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Regulation 2.0: The Marriage of New Governance and Lex Informatica

45 Pages Posted: 11 Mar 2016 Last revised: 15 Jun 2017

Abbey Stemler

Indiana University - Kelley School of Business - Department of Business Law

Date Written: March 10, 2016

Abstract

Throughout history, disruptive technologies have transformed industry and signaled the destruction or creation of regulatory structures. When crafting regulations, governments often utilize Regulation 1.0 approaches, characterized by top-down design standards that dictate exactly how the regulated must act in order to prevent market failures. Regulation 1.0 increases barriers to entry and decreases the room for business experimentation. Regulation 2.0, by contrast, is a theoretical approach for regulating companies that rely on platform-mediated networks. It marries New Governance theory and the concept of lex informatica. This marriage allows for the collaborative creation of design standards that are then enforced through mediating technologies. Regulation 2.0 is ideal for regulating the sharing economy in particular, as it is powered by technology-driven feedback loops. The shift from Regulation 1.0 to Regulation 2.0 will help regulators meaningfully collaborate with stakeholders and complete the heavy lifting required to effectively turn code into law and efficiently achieve the desired ends of regulation.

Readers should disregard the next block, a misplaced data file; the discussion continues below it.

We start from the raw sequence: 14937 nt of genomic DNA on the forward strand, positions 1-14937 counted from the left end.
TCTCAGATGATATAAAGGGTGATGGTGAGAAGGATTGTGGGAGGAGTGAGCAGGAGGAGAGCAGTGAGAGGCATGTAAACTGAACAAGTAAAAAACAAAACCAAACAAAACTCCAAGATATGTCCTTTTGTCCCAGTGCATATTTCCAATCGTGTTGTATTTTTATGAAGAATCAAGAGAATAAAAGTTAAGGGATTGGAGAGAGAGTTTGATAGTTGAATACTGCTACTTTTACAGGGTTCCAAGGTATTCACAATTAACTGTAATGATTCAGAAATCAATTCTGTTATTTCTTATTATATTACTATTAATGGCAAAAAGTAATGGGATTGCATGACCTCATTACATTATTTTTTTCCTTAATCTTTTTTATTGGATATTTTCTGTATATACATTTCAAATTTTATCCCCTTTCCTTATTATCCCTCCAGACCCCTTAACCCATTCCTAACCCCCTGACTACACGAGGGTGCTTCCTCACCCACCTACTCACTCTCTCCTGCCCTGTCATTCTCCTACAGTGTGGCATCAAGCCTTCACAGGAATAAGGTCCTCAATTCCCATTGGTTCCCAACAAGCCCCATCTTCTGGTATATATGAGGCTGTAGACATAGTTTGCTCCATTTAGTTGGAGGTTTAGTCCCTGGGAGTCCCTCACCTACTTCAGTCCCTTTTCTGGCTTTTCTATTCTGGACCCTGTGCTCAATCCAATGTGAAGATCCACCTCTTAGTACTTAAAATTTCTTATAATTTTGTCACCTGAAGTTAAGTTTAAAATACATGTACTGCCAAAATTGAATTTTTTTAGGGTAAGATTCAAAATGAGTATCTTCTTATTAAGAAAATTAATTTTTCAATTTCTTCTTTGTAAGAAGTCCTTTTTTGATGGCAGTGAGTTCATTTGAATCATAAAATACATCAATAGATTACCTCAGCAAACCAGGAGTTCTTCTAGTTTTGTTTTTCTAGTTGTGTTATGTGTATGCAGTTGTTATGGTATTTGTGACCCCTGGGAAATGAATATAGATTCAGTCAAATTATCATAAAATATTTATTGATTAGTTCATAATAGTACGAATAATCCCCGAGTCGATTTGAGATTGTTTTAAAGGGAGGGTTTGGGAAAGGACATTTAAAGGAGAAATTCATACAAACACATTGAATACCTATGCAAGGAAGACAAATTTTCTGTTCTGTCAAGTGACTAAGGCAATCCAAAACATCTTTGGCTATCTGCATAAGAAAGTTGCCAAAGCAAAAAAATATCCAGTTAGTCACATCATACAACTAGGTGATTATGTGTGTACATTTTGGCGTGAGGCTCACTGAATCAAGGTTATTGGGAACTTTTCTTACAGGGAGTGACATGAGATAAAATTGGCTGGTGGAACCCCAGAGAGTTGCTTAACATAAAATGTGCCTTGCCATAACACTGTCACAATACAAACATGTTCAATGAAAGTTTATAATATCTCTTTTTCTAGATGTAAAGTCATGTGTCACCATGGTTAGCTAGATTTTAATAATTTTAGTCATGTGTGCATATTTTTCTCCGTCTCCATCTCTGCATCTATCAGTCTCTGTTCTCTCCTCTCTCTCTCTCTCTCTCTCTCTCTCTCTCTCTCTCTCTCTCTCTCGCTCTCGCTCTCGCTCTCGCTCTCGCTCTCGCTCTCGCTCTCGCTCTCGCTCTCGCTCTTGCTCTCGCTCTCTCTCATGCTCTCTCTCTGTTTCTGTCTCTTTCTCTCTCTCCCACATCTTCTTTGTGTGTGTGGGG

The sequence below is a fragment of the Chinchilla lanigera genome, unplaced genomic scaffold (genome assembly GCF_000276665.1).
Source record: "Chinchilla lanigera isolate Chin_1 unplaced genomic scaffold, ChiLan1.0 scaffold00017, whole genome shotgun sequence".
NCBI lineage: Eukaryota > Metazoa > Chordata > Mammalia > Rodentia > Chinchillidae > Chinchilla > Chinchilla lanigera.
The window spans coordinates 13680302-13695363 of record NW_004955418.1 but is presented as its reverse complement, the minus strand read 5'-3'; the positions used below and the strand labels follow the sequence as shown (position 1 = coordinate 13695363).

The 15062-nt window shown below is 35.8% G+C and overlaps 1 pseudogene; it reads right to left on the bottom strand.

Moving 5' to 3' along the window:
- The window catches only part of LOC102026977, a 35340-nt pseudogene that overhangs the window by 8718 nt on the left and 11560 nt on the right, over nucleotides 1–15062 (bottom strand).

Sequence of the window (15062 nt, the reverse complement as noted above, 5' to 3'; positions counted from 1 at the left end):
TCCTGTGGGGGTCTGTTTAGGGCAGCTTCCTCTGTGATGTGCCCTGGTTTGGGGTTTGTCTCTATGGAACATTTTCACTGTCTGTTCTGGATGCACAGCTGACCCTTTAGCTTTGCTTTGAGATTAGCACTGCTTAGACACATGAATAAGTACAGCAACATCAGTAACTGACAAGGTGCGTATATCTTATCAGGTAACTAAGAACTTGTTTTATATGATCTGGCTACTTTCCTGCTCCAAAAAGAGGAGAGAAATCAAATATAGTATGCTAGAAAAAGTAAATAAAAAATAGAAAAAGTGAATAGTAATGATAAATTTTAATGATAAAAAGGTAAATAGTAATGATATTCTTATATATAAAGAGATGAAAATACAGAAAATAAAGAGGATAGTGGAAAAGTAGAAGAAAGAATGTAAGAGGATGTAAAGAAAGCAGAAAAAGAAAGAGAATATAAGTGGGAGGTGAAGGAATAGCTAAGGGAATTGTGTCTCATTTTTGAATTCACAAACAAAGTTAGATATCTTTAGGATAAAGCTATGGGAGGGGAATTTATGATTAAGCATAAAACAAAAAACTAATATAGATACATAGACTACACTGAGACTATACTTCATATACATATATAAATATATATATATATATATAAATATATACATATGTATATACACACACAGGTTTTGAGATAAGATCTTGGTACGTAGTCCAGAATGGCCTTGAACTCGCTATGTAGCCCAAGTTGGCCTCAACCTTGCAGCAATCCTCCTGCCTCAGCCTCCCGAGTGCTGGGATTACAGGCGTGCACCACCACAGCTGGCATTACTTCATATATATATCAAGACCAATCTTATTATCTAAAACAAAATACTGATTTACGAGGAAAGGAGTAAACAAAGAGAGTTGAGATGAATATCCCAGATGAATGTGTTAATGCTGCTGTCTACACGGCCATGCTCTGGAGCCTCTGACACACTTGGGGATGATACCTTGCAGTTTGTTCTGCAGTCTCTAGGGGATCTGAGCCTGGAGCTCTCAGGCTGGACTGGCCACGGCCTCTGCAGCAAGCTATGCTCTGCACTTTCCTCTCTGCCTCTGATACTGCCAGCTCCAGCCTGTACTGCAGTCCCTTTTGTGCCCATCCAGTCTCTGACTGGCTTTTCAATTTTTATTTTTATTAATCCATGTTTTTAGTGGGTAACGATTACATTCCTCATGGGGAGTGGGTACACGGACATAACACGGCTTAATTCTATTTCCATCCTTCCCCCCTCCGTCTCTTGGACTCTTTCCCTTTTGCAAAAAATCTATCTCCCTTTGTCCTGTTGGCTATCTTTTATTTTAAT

Keywords: Sharing Economy, New Governance, Regulation, Airbnb, Uber, Lex Informatica, Reputation Systems

Suggested Citation

Stemler, Abbey, Regulation 2.0: The Marriage of New Governance and Lex Informatica (March 10, 2016). Vanderbilt Journal of Entertainment & Technology Law, Vol. 19, No. 1, 2017; Kelley School of Business Research Paper No. 16-25. Available at SSRN: https://ssrn.com/abstract=2746229

Abbey Stemler (Contact Author)

Indiana University - Kelley School of Business - Department of Business Law ( email )

Bloomington, IN 47405
United States

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